National minorities put crime scene yellow tape on mining firms’ gates

Lakbayan 2016
Lakbayani from Northern Luzon depict the Lepanto office entrance as part of a crime scene, Oct 13, 2016 (Photo by M. Salamat / Bulatlat)


MANILA – Some 400 members of indigenous people’s groups from Northern Luzon trooped to Makati for a series of picket protests on their first morning in the capital this Thursday, October 13.
With many of them in their traditional attire, they recounted their situation which they said the mining and energy companies have pushed to perilous points. They chanted their calls at the entrances to the headquarters of mining and energy companies operating in or near their ancestral domain. They interspersed these with their traditional music and dance.

Also, across the entrances of buildings where Lepanto and Oceania Gold hold offices, they unrolled yellow police tape or crime scene tape.

Lakbayan 2016
Pinning police crime scene yellow tape at the shuttered doorway of Lepanto Building in Makati

At Lepanto, they even threw samples of mine tailings which they scraped off the Lepanto Mines’ lone active tailings pond in Benguet. If you can dish it out, take some of it, they seemed to say. But the building security guards hastily brought down their steel shutters to deflect the mine tailings.

Citing Amianan Salakniban (Defend the North), the indigenous people came with posters forming the words “Stop the Plunder,” and placards shaped like their tribal shields.

This was their ‘opening salvo’ for the ‘Lakbayan ng mga Pambansang Minorya para sa Sariling Pagpapasya at Makatarungang Kapayapaan’ (Caravan of National Minorities for Self-Determination and Just Peace), said Clemente Bautista,national coordinator of Kalikasan-PNE.

Kalikasan Peoples’ Network for the Environment said the indigenous groups aimed their protests against big businesses that continue to encroach into their lands, often harming their sources of life and livelihood, their very culture and the environment.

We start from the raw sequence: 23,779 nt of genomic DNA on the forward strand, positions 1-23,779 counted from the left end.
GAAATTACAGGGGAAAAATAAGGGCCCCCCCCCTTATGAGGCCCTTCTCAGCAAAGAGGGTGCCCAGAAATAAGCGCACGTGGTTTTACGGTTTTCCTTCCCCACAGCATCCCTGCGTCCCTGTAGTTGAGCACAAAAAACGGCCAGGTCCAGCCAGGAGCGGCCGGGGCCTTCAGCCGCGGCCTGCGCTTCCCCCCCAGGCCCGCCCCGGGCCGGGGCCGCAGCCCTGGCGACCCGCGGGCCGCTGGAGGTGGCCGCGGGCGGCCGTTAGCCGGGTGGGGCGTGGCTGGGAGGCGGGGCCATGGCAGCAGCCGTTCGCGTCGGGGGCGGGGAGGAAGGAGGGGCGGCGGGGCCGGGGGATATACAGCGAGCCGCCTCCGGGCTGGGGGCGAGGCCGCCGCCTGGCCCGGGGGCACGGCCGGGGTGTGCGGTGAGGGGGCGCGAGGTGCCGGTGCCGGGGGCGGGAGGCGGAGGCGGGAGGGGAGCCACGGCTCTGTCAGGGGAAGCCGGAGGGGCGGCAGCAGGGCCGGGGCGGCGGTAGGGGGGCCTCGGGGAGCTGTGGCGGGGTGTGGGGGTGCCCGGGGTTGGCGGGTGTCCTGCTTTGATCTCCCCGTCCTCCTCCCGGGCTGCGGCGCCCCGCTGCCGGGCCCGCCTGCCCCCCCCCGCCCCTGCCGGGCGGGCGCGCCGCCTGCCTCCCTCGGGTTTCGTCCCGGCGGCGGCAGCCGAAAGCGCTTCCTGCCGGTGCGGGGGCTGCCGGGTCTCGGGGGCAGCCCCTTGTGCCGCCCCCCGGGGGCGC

Clemente Bautista, national coordinator of Kalikasan-PNE, said these companies exemplify the destructive and plundeorus nature of corporations. Recently, Environment Secretary Gina Lopez recommended some of these for suspension.

Lakbayan 2016
Lakbayan from North Luzon marching to office of Oceania Gold in Makati (Photo by M. Salamat / Bulatlat)

Bautista, however, said these companies’ track record of causing pollution and harm against people and the environment deserves no less than permanent closure.

IP march in Makati despite police effort to block them

Makati policemen, traffic enforcers and building security guards tried to stop the indigenous people’s protest action, but the latter persisted. They alternately marched and rode with their caravan to go to offices of mining and energy companies, all located in Makati City.
They succeeded at holding their program in front of Lepanto Consolidated Mining in Paseo de Roxas, and in front of Oceania Gold Mining in Legazpi Village.